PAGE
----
Forbes, 19 June 2014
Mahatma Gandhi once said, “India is to be found not in its few cities, but in its 700,000 villages.” Though that may at one time have been true, it is no longer the case. With about 30 country dwellers moving lock, stock and barrel every minute from Indian villages to become city dwellers, not many villages will be left in India by end of this century.
Towards the end of the last decade, our planet achieved two remarkable feats. First, our human population crossed the seven billion mark and for the first time in history, 50 percent of the world’s population was living in urban areas. This is expected to accelerate to 60 percent before 2025, globally; with the Western, developed world reaching an 80 percent urbanization level during this time frame. Urbanization has become so important that it has elevated some cities, like Brussels, Seoul, Bogota, and many more, to be even more important than the countries themselves contributing to over 40 percent of the country’s GDP. Interestingly, the UK has already demonstrated its efforts in focusing on this Mega Trend of urbanization and city as growth hubs with the creation of a new ministry role called the “minister for cities.” This person is tasked with unlocking the economic potential of cities, thus giving them more empowerment and freedom to do so.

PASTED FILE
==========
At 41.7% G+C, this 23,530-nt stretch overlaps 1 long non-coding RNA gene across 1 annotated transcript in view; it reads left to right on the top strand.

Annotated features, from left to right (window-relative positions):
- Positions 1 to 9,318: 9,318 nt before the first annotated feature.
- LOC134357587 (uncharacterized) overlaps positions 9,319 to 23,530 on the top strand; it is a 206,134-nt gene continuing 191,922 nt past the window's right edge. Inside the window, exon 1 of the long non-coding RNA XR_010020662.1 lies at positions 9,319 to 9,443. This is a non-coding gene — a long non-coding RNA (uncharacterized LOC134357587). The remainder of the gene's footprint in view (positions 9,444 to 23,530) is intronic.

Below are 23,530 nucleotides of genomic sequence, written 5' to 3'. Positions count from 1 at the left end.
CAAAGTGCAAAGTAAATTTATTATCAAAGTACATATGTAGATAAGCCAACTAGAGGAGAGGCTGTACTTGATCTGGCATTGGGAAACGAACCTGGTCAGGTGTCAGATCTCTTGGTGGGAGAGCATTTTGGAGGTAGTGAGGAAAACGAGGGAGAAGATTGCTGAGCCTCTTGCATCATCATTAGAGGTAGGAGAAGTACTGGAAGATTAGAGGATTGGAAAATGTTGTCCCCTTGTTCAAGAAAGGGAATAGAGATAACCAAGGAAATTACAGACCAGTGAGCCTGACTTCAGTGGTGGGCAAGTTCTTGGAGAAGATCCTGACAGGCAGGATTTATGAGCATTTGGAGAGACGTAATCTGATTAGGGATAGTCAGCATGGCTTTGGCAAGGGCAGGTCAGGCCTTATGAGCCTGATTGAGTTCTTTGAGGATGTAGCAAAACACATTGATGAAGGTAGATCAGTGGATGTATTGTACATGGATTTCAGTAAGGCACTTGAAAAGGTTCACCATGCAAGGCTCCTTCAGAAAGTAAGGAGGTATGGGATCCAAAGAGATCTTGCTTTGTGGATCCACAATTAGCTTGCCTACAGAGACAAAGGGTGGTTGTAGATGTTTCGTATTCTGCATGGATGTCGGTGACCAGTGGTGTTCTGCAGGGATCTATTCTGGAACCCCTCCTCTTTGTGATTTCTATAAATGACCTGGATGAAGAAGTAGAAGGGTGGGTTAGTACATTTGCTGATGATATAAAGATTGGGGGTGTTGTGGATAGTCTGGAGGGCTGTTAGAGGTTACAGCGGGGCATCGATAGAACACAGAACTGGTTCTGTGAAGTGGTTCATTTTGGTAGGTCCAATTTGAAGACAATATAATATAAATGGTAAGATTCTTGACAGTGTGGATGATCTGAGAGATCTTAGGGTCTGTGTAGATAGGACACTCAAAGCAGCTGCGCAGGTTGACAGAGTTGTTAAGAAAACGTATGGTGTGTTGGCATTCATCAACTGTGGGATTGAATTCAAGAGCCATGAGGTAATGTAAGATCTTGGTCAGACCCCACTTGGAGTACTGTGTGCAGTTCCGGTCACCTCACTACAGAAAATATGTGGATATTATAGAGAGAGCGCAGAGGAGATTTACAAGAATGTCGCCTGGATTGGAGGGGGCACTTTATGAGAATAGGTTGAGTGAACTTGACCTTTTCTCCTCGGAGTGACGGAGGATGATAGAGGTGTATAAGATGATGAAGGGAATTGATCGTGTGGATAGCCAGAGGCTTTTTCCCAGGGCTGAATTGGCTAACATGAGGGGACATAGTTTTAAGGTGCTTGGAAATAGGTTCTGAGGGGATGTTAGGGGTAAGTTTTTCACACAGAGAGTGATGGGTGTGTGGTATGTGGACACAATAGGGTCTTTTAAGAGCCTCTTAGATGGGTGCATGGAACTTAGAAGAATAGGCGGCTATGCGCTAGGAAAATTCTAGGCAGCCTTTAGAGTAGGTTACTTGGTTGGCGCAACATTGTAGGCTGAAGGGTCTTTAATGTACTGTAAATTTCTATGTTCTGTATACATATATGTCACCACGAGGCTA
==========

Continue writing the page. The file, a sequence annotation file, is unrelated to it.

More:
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Of these [four existing business models], the open business model is expected to foster the most innovation due to the level of flexibility and scalability such platforms offer. This is where, the city planner allows any qualified company or business organization to build city infrastructure and provide city services. The city planner, however, will impose some regulatory obligations.
ROBERT STEELE: “True Cost Economics” is not a concept that will be found in this Frost & Sullivan endeavor. The report is thoughtful and useful, but it is also an example of what Dr. Russell Ackoff would call “doing the wrong things righter, instead of the right thing.” The average Smart phone puts 100,000 Chinese into lukemia wards and poisons Chinese water beyond belief. Multiply that times every “smart” device and you have the earth equivalent of multiple nuclear wars. The REAL $4 Trillion Opportunity lies with the five billion poor (many of whom are in slum cities that we cannot afford to turn into “smart cities” in the way Frost & Sullivan imagines). Their needs are diametrically opposite the fifty year model of waste and corruption that underpinis the “smart city” thinking of Frost & Sullivan. I would be very interested in seeing what these excellent well-intentioned minds could come up with if they combined true cost economics with a focus on the slum cities. The recent INTERVIEW: Nafeez Ahmed (The Guardian) and Robert Steele on Re-inventing Intelligence to Re-engineer Earth ably outlines my alternative perspective on this matter.